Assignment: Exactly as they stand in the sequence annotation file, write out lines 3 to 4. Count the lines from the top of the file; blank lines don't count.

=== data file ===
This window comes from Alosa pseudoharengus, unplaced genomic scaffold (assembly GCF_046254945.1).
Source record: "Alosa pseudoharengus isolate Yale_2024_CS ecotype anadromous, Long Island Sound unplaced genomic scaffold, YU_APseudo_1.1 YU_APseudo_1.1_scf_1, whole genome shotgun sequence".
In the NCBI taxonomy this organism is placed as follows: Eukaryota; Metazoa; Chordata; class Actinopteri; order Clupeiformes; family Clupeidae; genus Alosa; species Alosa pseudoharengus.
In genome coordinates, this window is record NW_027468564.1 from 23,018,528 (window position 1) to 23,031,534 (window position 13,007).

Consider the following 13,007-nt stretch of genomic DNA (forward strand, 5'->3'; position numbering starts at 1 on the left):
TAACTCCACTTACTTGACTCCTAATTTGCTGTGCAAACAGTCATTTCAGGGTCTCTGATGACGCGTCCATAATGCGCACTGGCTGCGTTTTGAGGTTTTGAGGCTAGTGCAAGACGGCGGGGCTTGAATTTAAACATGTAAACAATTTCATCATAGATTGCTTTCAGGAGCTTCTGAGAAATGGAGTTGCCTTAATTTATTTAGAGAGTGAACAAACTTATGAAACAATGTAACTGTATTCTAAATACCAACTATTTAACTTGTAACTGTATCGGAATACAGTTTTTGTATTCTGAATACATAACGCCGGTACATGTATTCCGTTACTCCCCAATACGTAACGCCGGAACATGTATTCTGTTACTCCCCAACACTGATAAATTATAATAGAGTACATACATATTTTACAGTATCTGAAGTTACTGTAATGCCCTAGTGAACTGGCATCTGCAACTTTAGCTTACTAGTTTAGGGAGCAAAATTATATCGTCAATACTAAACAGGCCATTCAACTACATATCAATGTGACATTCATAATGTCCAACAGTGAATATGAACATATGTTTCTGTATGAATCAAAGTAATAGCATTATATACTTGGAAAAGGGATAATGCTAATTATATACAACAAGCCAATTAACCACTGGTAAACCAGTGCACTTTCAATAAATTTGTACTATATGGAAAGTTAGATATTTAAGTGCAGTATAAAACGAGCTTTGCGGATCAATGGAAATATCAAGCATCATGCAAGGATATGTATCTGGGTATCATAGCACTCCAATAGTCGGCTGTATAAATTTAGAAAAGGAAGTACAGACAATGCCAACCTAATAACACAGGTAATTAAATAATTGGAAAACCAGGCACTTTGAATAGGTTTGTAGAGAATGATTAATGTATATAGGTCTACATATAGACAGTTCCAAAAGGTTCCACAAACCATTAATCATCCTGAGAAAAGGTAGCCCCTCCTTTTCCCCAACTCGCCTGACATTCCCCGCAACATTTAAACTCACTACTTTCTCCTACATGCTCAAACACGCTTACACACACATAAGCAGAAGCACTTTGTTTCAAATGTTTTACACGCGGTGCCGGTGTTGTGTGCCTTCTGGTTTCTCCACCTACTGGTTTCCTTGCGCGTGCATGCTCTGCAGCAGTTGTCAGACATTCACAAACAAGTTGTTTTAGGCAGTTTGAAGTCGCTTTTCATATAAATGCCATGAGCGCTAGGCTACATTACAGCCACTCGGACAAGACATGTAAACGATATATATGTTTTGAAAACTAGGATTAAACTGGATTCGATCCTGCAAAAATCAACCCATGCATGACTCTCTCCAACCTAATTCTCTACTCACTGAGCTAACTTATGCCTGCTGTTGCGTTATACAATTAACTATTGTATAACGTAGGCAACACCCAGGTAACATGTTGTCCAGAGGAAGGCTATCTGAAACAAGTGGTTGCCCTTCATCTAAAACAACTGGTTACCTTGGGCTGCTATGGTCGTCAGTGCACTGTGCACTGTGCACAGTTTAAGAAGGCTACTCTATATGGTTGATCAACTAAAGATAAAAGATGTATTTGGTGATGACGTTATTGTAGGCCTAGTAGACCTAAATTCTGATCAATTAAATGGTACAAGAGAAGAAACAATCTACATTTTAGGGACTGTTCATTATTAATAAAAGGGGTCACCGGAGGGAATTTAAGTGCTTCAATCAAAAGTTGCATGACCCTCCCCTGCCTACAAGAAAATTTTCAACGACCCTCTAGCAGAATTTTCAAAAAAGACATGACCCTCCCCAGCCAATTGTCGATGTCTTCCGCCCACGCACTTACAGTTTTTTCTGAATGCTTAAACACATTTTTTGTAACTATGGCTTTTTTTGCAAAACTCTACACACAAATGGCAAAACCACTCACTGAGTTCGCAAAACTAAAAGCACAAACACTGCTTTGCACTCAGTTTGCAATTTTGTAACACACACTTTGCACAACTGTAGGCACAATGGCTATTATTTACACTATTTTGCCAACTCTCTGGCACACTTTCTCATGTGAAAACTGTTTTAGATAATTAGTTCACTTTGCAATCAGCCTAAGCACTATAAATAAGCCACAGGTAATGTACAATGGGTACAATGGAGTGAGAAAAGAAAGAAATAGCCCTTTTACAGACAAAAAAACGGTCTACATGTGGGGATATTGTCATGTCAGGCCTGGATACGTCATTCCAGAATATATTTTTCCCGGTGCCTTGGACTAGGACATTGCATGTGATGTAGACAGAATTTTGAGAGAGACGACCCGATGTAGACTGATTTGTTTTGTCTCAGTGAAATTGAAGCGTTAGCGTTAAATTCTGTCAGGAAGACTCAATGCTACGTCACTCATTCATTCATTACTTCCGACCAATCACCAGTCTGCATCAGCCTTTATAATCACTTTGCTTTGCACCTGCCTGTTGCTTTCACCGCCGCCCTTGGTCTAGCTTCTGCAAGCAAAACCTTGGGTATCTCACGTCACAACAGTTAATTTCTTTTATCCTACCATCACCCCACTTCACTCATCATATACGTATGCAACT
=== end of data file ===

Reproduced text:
In the NCBI taxonomy this organism is placed as follows: Eukaryota; Metazoa; Chordata; class Actinopteri; order Clupeiformes; family Clupeidae; genus Alosa; species Alosa pseudoharengus.
In genome coordinates, this window is record NW_027468564.1 from 23,018,528 (window position 1) to 23,031,534 (window position 13,007).